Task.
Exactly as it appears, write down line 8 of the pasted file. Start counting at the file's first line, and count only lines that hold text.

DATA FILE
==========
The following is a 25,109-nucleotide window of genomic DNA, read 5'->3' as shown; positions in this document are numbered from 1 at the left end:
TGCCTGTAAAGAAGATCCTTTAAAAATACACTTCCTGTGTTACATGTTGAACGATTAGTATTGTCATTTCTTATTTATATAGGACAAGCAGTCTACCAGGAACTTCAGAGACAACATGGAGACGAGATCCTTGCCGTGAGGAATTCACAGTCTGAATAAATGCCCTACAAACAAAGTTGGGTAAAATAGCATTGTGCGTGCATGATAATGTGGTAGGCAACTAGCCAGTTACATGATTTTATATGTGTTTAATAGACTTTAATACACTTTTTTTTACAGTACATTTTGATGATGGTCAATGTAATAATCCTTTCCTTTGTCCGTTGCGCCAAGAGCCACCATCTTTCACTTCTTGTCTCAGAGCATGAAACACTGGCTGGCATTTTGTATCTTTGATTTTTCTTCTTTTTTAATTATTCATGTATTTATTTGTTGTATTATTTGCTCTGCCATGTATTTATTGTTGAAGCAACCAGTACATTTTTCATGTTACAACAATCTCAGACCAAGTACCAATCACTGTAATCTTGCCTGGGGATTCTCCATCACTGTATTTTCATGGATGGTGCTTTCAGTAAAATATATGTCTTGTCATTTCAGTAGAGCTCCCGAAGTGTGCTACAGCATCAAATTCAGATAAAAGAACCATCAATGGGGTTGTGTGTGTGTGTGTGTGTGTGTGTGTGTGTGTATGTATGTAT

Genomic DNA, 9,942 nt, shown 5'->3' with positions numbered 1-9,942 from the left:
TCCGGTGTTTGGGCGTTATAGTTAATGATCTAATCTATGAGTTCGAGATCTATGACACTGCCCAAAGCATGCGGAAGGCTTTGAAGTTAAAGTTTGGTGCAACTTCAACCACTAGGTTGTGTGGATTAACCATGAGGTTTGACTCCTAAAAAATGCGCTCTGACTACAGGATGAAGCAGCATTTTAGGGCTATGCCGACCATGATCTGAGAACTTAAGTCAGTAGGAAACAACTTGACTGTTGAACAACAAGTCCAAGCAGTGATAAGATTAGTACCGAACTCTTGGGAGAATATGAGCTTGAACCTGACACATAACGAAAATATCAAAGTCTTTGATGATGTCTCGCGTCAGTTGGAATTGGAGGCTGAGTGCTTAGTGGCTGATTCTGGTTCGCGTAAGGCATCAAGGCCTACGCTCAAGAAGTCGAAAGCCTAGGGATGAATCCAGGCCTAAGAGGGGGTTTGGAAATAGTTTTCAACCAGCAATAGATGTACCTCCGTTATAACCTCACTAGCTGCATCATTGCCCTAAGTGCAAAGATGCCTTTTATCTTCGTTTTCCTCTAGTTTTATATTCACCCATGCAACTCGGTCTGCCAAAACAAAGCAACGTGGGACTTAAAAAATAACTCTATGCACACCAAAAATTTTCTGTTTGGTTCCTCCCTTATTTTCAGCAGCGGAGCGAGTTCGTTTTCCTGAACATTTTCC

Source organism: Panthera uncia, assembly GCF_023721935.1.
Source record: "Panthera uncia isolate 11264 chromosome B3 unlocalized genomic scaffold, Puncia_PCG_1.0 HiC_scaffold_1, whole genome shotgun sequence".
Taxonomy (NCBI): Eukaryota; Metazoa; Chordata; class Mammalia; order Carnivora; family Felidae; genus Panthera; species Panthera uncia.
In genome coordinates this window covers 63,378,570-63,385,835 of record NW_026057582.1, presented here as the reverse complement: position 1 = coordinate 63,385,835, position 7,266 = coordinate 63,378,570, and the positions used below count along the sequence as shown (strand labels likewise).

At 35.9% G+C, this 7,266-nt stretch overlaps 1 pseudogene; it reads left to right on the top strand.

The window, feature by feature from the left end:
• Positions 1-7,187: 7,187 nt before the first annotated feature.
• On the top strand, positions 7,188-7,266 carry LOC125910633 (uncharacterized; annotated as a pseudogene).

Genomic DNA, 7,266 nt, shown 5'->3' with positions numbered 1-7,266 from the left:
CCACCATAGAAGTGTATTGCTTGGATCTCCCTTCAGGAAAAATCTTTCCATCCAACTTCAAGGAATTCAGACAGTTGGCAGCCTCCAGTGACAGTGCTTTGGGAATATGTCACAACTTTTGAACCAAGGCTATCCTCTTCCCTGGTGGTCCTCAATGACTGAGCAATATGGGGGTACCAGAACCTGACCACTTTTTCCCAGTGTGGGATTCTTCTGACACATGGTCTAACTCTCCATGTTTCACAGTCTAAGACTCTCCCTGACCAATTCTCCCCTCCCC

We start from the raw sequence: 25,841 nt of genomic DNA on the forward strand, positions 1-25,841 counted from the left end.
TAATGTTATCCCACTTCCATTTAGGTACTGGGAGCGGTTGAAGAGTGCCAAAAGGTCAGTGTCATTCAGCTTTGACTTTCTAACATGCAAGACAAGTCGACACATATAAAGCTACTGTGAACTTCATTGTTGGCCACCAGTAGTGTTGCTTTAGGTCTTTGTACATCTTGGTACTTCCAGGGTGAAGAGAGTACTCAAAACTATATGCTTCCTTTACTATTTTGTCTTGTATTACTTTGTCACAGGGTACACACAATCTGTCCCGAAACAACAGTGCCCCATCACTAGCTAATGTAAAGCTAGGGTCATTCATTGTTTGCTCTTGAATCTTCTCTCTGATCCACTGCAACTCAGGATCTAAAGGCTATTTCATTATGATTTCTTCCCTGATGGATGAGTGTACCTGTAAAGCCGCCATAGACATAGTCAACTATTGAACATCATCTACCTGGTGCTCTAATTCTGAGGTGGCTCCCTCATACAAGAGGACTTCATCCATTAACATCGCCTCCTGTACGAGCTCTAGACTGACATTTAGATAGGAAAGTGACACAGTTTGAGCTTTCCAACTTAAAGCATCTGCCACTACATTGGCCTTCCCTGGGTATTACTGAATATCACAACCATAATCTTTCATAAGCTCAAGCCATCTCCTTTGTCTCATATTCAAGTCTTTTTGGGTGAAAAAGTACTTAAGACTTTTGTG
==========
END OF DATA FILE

In genome coordinates this window covers 63,378,570-63,385,835 of record NW_026057582.1, presented here as the reverse complement: position 1 = coordinate 63,385,835, position 7,266 = coordinate 63,378,570, and the positions used below count along the sequence as shown (strand labels likewise).